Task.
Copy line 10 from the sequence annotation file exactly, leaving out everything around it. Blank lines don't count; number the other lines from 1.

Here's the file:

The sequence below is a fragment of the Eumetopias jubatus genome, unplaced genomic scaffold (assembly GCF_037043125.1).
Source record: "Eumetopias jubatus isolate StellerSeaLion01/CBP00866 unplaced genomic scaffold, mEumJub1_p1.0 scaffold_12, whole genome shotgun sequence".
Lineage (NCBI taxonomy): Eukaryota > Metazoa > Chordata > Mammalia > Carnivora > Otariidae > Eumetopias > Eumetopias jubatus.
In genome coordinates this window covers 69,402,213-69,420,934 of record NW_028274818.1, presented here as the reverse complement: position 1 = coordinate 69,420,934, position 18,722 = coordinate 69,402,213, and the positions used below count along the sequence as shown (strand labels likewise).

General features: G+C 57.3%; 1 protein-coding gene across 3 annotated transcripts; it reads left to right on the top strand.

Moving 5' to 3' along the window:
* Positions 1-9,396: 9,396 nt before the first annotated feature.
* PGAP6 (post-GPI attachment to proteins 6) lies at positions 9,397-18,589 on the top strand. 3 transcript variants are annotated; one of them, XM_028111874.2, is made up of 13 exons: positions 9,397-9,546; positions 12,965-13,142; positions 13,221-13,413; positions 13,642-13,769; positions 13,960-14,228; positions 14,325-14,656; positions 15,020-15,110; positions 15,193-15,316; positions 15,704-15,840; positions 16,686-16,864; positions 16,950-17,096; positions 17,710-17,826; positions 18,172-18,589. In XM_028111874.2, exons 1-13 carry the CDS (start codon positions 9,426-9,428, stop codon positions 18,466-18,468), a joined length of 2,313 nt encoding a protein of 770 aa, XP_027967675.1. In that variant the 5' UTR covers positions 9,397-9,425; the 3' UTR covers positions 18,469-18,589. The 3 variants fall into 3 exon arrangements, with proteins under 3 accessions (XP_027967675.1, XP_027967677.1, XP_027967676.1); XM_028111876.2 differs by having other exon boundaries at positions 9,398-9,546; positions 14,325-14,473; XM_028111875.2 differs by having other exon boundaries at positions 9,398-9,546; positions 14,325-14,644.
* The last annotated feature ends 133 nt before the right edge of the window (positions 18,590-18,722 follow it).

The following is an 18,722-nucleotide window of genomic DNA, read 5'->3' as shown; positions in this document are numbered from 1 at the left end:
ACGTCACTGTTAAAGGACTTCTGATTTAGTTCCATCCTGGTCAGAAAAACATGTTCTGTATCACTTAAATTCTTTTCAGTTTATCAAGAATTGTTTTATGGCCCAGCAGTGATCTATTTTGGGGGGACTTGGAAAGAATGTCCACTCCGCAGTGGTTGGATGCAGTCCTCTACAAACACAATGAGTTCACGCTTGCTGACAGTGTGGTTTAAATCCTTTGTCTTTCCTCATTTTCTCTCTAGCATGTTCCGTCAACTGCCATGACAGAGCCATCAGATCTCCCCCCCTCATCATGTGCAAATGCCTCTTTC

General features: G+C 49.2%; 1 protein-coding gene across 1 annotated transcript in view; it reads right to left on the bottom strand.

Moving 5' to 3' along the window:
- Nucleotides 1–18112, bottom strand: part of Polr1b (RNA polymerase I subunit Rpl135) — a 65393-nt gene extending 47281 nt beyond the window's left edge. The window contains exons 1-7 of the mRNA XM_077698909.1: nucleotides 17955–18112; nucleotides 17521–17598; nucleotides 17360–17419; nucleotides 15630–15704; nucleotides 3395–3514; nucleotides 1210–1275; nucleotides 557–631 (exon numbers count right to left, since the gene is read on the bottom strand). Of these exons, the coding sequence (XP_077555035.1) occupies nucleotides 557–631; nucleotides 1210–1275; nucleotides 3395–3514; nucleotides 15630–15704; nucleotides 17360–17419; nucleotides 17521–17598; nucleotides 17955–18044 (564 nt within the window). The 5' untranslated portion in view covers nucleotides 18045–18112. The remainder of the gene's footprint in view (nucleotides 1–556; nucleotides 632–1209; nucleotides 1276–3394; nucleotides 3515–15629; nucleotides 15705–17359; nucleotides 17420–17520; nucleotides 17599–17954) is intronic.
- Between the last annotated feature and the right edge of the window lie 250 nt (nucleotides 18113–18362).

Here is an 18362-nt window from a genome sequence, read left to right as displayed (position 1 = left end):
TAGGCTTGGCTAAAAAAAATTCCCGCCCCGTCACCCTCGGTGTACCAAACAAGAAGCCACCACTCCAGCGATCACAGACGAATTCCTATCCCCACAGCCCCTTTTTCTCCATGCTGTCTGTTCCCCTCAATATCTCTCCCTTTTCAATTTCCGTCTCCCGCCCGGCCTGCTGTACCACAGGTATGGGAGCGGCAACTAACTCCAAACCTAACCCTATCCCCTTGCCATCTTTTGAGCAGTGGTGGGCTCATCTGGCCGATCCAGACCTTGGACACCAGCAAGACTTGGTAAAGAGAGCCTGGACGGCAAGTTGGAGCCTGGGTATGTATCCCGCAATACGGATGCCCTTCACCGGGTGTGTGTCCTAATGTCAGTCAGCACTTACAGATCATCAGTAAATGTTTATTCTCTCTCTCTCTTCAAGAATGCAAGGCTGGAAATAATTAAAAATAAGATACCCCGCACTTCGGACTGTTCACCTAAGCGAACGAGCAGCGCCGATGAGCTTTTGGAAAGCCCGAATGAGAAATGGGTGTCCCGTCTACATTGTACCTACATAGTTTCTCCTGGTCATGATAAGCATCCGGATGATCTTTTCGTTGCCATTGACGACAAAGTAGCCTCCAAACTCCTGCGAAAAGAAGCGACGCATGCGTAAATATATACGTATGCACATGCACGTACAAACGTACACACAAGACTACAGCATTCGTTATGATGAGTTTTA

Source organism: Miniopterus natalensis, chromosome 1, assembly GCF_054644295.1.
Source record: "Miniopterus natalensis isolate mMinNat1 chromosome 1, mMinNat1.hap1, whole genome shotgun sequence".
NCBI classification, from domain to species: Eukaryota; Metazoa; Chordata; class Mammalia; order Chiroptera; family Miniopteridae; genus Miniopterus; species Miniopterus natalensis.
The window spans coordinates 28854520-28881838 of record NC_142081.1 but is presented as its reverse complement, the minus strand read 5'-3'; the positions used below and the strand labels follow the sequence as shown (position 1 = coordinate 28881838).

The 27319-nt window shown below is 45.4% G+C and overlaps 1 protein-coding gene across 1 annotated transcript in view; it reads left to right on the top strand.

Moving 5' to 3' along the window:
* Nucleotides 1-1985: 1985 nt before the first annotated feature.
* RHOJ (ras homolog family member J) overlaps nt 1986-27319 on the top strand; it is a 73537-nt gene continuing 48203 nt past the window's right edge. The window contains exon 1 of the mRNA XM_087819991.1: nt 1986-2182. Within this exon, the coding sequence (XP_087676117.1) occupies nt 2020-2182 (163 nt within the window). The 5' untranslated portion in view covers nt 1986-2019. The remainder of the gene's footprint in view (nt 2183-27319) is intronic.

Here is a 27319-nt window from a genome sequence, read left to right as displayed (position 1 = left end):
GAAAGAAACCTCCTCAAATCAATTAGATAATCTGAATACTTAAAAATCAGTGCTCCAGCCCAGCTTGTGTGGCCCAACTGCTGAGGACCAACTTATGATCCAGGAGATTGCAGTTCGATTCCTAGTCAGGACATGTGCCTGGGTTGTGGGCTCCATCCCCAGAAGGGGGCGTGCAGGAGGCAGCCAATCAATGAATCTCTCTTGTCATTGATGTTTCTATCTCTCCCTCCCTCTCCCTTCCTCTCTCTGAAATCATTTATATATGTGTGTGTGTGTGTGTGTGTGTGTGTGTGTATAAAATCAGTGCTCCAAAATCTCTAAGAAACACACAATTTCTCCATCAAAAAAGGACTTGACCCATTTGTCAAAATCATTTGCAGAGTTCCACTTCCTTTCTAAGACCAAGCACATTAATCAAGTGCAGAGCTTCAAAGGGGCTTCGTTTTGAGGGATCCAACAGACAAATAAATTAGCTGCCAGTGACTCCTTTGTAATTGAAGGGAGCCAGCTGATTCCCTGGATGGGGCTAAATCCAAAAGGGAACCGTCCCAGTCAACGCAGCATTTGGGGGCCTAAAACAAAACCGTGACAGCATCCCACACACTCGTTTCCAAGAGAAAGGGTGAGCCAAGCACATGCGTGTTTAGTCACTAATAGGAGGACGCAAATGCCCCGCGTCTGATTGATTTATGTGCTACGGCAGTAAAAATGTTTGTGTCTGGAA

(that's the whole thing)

The following is an 18,722-nucleotide window of genomic DNA, read 5'->3' as shown; positions in this document are numbered from 1 at the left end: